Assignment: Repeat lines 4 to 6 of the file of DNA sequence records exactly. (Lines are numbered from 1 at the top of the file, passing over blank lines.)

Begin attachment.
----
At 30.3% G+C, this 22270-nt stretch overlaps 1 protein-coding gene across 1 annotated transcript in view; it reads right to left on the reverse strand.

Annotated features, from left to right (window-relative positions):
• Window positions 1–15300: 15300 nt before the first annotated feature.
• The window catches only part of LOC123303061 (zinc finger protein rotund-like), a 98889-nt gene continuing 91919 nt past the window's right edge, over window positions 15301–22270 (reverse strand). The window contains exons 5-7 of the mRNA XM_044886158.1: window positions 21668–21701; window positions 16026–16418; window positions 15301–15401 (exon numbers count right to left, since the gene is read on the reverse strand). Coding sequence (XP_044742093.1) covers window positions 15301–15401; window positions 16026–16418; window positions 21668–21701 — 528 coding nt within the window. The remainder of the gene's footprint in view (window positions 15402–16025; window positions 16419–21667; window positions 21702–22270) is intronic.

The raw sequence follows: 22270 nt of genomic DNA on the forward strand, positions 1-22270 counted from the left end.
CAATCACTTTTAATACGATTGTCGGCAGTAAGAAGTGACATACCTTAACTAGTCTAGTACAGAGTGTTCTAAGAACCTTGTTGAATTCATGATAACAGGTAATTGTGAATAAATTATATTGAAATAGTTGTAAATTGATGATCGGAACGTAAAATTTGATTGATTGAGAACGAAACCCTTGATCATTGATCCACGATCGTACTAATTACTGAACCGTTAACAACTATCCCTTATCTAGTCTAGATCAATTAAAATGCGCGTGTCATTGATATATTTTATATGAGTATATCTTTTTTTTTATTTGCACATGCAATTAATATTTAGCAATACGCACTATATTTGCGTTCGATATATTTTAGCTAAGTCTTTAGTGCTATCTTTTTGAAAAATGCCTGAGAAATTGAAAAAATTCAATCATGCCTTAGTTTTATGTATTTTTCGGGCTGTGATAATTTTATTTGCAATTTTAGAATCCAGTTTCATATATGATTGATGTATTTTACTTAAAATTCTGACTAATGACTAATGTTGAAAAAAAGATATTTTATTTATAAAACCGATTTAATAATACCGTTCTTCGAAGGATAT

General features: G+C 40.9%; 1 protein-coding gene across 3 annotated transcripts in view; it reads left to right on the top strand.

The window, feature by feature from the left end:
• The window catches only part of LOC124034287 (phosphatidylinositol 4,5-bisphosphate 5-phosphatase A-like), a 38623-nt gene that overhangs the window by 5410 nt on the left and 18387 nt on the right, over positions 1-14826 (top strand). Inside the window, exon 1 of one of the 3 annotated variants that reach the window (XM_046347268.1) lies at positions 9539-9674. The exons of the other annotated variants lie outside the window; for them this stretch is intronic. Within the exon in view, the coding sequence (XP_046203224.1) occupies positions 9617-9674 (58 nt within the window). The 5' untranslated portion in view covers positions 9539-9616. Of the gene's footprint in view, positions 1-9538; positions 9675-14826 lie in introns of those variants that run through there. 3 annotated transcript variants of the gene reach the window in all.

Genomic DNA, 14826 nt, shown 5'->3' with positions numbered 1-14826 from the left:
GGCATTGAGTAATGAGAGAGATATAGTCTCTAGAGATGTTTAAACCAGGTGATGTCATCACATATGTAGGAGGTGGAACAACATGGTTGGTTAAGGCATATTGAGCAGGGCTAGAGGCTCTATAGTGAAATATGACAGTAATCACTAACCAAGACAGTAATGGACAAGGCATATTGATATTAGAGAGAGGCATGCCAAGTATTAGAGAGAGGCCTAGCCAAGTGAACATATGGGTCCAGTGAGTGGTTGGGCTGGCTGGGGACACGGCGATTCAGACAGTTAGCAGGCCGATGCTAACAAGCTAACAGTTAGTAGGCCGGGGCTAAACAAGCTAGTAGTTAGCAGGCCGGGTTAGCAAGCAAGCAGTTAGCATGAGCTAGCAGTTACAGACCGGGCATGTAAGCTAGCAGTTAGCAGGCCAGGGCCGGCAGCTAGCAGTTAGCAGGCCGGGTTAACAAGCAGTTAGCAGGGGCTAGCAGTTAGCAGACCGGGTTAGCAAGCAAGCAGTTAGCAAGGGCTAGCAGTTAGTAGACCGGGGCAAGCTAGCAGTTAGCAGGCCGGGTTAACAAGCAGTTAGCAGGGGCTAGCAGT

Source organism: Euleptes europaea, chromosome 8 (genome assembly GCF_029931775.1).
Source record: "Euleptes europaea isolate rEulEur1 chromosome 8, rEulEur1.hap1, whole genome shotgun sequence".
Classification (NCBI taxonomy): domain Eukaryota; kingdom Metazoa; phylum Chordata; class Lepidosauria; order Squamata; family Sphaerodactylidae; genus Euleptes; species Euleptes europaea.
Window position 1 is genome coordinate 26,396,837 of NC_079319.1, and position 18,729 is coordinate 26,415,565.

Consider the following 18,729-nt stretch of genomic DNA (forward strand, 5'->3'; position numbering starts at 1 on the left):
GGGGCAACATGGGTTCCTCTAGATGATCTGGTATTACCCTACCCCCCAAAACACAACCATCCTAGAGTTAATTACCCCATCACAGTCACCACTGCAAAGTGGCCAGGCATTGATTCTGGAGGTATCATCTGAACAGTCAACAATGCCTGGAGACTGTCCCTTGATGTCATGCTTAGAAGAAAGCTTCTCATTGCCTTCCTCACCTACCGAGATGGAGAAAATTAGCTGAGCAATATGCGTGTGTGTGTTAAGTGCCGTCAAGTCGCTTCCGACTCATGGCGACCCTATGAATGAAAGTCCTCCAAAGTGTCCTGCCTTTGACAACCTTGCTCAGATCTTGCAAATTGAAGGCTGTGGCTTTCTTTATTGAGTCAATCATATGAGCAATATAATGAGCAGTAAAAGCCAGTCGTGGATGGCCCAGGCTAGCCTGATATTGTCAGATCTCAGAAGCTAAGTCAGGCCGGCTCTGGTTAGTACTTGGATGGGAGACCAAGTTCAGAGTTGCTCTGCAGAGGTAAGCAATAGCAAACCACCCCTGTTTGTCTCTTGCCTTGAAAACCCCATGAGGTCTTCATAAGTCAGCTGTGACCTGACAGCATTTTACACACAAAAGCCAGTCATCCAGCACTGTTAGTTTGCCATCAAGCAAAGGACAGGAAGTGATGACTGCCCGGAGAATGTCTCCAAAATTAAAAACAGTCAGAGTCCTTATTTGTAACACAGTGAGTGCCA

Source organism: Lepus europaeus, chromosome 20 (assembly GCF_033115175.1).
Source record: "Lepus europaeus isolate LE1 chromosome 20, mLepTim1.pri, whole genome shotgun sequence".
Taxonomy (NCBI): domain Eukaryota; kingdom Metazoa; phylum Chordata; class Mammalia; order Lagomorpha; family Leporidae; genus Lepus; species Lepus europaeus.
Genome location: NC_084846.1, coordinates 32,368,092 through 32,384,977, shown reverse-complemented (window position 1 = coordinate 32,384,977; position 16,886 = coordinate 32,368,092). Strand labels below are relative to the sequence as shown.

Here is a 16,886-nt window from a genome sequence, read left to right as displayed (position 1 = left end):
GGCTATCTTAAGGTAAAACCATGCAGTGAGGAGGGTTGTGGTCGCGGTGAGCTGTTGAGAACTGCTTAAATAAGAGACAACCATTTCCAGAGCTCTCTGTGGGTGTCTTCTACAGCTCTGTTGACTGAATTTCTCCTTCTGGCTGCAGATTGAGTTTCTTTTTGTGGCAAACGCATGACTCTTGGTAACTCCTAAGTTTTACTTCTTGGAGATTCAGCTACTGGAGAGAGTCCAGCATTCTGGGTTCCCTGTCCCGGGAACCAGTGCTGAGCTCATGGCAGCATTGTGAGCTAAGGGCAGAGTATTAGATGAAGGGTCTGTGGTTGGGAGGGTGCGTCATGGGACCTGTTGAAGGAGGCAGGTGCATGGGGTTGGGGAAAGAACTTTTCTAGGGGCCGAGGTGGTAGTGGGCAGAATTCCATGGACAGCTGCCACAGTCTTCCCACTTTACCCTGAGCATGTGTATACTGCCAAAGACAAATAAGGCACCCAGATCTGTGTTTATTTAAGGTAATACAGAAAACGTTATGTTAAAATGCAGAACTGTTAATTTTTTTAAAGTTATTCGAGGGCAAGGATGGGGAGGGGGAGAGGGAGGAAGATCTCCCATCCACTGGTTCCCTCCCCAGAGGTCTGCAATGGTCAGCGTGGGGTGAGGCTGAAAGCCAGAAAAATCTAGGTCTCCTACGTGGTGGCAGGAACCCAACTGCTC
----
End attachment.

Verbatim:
• The window catches only part of LOC123303061 (zinc finger protein rotund-like), a 98889-nt gene continuing 91919 nt past the window's right edge, over window positions 15301–22270 (reverse strand). The window contains exons 5-7 of the mRNA XM_044886158.1: window positions 21668–21701; window positions 16026–16418; window positions 15301–15401 (exon numbers count right to left, since the gene is read on the reverse strand). Coding sequence (XP_044742093.1) covers window positions 15301–15401; window positions 16026–16418; window positions 21668–21701 — 528 coding nt within the window. The remainder of the gene's footprint in view (window positions 15402–16025; window positions 16419–21667; window positions 21702–22270) is intronic.

The raw sequence follows: 22270 nt of genomic DNA on the forward strand, positions 1-22270 counted from the left end.
CAATCACTTTTAATACGATTGTCGGCAGTAAGAAGTGACATACCTTAACTAGTCTAGTACAGAGTGTTCTAAGAACCTTGTTGAATTCATGATAACAGGTAATTGTGAATAAATTATATTGAAATAGTTGTAAATTGATGATCGGAACGTAAAATTTGATTGATTGAGAACGAAACCCTTGATCATTGATCCACGATCGTACTAATTACTGAACCGTTAACAACTATCCCTTATCTAGTCTAGATCAATTAAAATGCGCGTGTCATTGATATATTTTATATGAGTATATCTTTTTTTTTATTTGCACATGCAATTAATATTTAGCAATACGCACTATATTTGCGTTCGATATATTTTAGCTAAGTCTTTAGTGCTATCTTTTTGAAAAATGCCTGAGAAATTGAAAAAATTCAATCATGCCTTAGTTTTATGTATTTTTCGGGCTGTGATAATTTTATTTGCAATTTTAGAATCCAGTTTCATATATGATTGATGTATTTTACTTAAAATTCTGACTAATGACTAATGTTGAAAAAAAGATATTTTATTTATAAAACCGATTTAATAATACCGTTCTTCGAAGGATAT